Examination of Witnesses (Questions 180-199)|
THURSDAY 24 JUNE 1999
180. They have not looked for alternative forms
(Dr Peart) I think the main point is that the vast
majority of people who are prescribed these drugs are prescribed
them for relatively menial, social problems. They only have to
compare the range of physical and mental problems produced by
these drugs with the original condition and the two orders of
181. Dr Peart, are you medically qualified?
(Dr Peart) No. My doctorate is in nuclear physics.
182. I will still ask you the same question.
You used the term "vested interests".
(Dr Peart) Yes.
183. Can you say a little more about how you
see these vested interests impacting upon the concerns that you
have expressed to the Committee? Are you implying that the medical
profession has too close a relationship with the drugs industry
and that there is not the appropriate evaluation of drugs prior
to them being placed in use within the NHS? If that is what you
are implying, briefly, what would you feel should be done about
this? Do you feel any of the procedures that the current government
have introduced of clinical governance, the nice body that has
been brought in to evaluate effectiveness of treatments, will
impact in any way on the future experience of people who may have
similar problems, not necessarily with the drugs you are talking
about, but with other, future drugs?
(Dr Peart) Too many questions. The first question
was about the nature of the vested interests and how they apply
to the drug companies and what should be done. Yes, I think the
whole system of clinical trials, the monitoring of clinical trials
and post market surveillance, is not particularly good in the
case of benzodiazepines. In spite of that, all of the knowledge
that exists today on the benzodiazepines was available in the
1960s. The big problem was that that knowledge never filtered
through and down to the prescribers and to the patients. I think
there was only one reason for that and that was withholding of
information by the drug companies, and at successive layers, including
the Committee on Safety of Medicine etc., a filtering process
occurs. It is filtered out all the way down and the converse happens
with patients' problems. There is a reverse filtering on the way
184. We may well come back to some of these
points because they are very important. Can I at this point bring
in Mr Powell? We have met before some time ago and, as you said
earlier on, the efforts of your group were certainly relevant
to this inquiry being established. Could you say a bit about your
own experiences, which have been very widely reported, and about
the wider concerns of your group as they relate to our terms of
(Mr Powell) Could I say that I am also representing
adult patients who have died and their families and also patients
who are alive and who have received inappropriate medical treatment
and been denied treatment to put that right and have been discredited.
My son died in April 1990 of Addison's disease. It is a treatable
condition which, unknown to my wife or I, had been suspected four
months before his death.
185. Was it suspected by the GPs?
(Mr Powell) By the hospital.
186. Where he was being treated?
(Mr Powell) He was admitted to hospital in December
1989. He was an in-patient for four days and they suspected he
had Addison's disease. It is a treatable condition. It invariably
results in death without treatment.
187. But you can prove that they knew of this
(Mr Powell) Everything I am stating here is fact and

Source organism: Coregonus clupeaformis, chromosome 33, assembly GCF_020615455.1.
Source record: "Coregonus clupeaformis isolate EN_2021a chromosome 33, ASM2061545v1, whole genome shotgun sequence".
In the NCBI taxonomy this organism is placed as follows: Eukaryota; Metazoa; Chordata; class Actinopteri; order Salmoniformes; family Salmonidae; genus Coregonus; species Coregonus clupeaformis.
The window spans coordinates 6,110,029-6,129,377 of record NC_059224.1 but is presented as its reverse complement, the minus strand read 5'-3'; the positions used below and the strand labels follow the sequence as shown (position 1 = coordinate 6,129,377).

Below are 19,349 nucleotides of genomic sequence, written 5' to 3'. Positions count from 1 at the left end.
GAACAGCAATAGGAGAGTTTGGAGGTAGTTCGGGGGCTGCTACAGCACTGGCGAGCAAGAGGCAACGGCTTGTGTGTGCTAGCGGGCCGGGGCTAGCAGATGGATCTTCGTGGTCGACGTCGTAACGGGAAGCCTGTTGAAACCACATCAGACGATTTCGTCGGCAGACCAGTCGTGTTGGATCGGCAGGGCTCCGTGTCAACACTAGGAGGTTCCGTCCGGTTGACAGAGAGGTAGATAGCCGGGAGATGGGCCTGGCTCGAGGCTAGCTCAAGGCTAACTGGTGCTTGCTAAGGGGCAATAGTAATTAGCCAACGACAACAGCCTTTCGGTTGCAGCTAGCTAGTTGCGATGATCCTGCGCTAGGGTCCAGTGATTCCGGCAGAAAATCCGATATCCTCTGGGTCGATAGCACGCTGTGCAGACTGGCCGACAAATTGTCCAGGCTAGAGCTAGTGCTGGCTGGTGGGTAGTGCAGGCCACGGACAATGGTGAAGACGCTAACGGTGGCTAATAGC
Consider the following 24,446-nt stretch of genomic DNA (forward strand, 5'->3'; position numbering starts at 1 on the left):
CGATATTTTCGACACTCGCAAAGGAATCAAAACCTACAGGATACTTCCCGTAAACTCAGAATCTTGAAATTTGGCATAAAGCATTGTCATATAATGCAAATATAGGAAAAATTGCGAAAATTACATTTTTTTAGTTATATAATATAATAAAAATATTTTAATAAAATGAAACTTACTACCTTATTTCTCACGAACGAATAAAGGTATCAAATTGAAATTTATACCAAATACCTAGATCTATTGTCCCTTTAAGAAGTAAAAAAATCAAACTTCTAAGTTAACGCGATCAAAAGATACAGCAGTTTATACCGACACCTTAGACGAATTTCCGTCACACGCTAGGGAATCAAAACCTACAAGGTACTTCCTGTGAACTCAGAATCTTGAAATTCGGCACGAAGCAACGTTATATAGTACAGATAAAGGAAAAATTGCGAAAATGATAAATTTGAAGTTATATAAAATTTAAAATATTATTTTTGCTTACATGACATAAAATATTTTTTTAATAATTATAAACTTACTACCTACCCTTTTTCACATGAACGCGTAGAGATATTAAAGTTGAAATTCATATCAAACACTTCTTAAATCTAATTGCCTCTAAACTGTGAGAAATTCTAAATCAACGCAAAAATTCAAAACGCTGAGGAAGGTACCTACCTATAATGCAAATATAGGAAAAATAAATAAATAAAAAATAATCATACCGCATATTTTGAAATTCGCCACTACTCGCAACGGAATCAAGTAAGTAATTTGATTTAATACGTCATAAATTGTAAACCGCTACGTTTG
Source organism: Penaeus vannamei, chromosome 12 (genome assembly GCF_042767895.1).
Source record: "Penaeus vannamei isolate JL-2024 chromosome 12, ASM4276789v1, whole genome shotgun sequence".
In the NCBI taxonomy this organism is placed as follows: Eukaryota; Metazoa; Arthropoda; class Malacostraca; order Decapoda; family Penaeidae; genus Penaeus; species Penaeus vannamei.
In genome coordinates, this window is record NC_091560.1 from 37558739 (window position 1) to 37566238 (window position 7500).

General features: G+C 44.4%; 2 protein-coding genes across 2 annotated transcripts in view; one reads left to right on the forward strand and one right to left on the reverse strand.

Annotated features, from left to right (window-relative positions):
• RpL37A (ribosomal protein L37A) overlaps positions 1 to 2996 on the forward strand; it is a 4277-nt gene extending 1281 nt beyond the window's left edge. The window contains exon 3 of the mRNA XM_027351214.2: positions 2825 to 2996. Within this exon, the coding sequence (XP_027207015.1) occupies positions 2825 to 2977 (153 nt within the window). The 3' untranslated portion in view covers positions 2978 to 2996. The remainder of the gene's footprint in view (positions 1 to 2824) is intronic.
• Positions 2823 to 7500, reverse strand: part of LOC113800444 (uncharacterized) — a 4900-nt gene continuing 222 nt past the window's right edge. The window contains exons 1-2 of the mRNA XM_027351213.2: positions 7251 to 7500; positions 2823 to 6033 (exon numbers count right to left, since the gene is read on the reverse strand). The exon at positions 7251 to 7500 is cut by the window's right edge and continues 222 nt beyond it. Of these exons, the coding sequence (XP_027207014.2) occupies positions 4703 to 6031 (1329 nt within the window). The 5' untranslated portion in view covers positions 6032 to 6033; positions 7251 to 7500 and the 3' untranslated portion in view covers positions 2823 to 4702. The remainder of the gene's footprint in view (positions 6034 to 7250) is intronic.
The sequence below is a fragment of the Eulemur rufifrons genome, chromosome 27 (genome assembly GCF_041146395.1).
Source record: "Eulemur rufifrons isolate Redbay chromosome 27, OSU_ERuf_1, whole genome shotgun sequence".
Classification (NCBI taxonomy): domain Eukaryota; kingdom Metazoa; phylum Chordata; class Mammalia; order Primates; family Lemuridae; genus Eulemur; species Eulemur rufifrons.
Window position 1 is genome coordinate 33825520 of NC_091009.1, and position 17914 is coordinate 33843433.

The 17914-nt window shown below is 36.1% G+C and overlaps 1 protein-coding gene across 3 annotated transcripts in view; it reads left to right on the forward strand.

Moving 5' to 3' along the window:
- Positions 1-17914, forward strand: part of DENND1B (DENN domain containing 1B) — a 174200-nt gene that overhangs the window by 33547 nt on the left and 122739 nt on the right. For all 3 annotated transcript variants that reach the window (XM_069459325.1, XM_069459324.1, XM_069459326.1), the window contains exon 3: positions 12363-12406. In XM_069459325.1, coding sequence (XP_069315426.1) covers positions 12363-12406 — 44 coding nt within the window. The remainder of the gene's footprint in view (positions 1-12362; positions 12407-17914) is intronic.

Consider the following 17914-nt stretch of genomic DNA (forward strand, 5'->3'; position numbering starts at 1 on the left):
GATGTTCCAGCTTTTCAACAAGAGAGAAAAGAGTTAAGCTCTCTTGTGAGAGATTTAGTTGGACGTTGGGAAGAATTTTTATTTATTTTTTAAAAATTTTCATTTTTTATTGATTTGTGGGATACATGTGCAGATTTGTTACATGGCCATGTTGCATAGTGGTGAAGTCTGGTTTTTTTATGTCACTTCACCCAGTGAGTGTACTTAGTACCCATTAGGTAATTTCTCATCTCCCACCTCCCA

I can give you the evidence. They suspected the disease. They
said that my son needed an ACTH test to confirm the diagnosis.
They did not inform my wife or I, nor did they discuss my son's
condition with us during the four days, although we continued
to ask. My wife was casually told by a consultant paediatrician
my son had gastroenteritis, which we now know did not even fit
the symptoms that he had because he had raised potassium which
is something you do not have when you are vomiting; it usually
lowers. The child was discharged and he became well. Five weeks
later he was seen as an inpatient at the hospital by the paediatrician
who suspected Addison's disease. The consultant told my wife there
was no need to do anything to him. He did not inform her that
the Addison's was suspected nor that the test was needed or had
been postponed and as far as we were concerned gave my son a clean
bill of health and we were happy to receive that. But unknown
until after my son's death, the hospital had written to the GPs
informing them that Addison's was suspected and that my son needed
the ACTH test and to keep an eye on him in case he had a recurrent
episode which could result in death. After the meeting of 18 January,
which was the outpatient's appointment, the consultant wrote to
tell him again about the suspicion of adrenal insufficiency and
that my son should be referred immediately if he had a recurrence
of vomiting or abdominal pain which are frequent to sufferers
of adrenal failure. At the beginning of April 1990 (this is four
months after the hospital admission) my son was seen on seven
separate occasions by five GPs in the local health centre who
had this information in the records. He was seen on 2 April and
we were told there was nothing wrong with him. He was sent home
from school on 5 April. He was seen on 6 April by a doctor. He
was seen again on 11 April when he was vomiting and weak due to
weight loss. These are all signs of adrenal failure. This was
the only GP to look at my son's medical records. He told both
my wife and I that he would refer my son immediately back to the
hospital that day. He did not tell us why he was doing that, nor
could we discuss the serious condition, but he knew that vomiting
was a danger and that my son could possibly die. So his intention
was to refer. Unfortunately, after his death it came to light
that he did not refer him. The referral letter was typed after
my son's death and it was backdated to the time when he was alive
and a statement was made saying that he had been referred and
I have now proven that that letter was written post-death and
backdated. Both my wife and I went on a third consultation on
11th April because we were both worried and I wanted to hear the
doctor say there was nothing wrong with him. On 15 April, which
was Easter Sunday, we telephoned the health centre and asked for
a doctor to come to the house because the child at this time could